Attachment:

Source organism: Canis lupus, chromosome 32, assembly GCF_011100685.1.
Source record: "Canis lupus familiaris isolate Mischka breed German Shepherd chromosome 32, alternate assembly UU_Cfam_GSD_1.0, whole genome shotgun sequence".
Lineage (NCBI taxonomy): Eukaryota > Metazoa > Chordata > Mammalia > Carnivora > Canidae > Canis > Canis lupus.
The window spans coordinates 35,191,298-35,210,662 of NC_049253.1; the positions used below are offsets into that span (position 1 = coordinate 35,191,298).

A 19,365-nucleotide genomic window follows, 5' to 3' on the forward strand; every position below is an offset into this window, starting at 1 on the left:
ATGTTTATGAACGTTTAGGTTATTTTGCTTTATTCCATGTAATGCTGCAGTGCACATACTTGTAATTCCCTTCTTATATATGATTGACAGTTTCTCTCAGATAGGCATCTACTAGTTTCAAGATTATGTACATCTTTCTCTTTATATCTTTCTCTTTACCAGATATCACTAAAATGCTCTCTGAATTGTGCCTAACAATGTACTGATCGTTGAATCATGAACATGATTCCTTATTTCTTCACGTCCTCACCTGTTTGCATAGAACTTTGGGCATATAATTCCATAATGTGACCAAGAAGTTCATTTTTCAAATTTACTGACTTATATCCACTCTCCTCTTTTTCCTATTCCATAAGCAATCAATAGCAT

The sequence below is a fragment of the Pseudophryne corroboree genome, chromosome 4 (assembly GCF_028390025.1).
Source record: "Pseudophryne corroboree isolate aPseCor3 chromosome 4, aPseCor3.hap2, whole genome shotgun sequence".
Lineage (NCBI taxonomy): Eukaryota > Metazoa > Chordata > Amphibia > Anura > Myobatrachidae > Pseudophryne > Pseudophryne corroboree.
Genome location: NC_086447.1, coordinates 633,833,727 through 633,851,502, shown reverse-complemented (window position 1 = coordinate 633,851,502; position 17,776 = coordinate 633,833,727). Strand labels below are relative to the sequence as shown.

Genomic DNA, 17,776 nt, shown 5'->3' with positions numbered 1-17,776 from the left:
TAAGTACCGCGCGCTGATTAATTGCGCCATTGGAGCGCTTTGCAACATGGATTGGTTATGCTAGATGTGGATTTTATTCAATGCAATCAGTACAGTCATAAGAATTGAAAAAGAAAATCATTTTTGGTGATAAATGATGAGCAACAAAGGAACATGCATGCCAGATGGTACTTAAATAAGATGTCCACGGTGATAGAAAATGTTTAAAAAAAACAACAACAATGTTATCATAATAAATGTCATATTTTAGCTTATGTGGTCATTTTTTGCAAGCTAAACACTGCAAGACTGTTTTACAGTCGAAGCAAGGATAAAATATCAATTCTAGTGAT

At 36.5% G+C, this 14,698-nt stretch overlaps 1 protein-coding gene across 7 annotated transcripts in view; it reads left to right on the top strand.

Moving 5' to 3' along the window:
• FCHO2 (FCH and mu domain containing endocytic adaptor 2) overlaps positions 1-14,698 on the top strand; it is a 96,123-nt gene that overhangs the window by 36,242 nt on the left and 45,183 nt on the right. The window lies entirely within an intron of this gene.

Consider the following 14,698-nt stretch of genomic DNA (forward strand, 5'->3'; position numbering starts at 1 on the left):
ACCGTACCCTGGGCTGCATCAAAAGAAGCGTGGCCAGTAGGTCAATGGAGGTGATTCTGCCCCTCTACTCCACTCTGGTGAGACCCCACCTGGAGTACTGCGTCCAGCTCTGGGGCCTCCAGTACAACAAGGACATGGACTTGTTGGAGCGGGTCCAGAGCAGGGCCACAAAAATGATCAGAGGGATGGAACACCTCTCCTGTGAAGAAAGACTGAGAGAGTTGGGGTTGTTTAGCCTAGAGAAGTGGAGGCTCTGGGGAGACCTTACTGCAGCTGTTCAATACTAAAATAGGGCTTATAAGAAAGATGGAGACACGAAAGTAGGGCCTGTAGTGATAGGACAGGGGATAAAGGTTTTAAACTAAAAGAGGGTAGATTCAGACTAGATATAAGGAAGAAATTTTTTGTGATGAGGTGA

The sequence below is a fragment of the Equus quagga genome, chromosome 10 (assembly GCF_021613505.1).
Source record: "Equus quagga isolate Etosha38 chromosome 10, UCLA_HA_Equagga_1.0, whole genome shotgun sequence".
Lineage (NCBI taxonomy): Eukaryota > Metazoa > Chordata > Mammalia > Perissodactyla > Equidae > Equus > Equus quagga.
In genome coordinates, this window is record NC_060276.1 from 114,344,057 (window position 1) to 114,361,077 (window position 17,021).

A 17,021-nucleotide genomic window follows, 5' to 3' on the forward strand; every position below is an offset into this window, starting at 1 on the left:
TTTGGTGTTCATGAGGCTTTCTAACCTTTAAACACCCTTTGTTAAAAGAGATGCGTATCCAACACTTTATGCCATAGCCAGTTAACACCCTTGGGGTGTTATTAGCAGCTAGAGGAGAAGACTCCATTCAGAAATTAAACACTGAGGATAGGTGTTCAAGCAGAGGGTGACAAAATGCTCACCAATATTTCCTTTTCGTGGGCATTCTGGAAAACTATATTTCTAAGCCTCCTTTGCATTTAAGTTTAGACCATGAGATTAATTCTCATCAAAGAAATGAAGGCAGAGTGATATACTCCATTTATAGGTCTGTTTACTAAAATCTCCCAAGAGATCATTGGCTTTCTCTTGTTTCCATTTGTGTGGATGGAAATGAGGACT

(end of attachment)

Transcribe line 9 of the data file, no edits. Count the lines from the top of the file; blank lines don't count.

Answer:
Lineage (NCBI taxonomy): Eukaryota > Metazoa > Chordata > Amphibia > Anura > Myobatrachidae > Pseudophryne > Pseudophryne corroboree.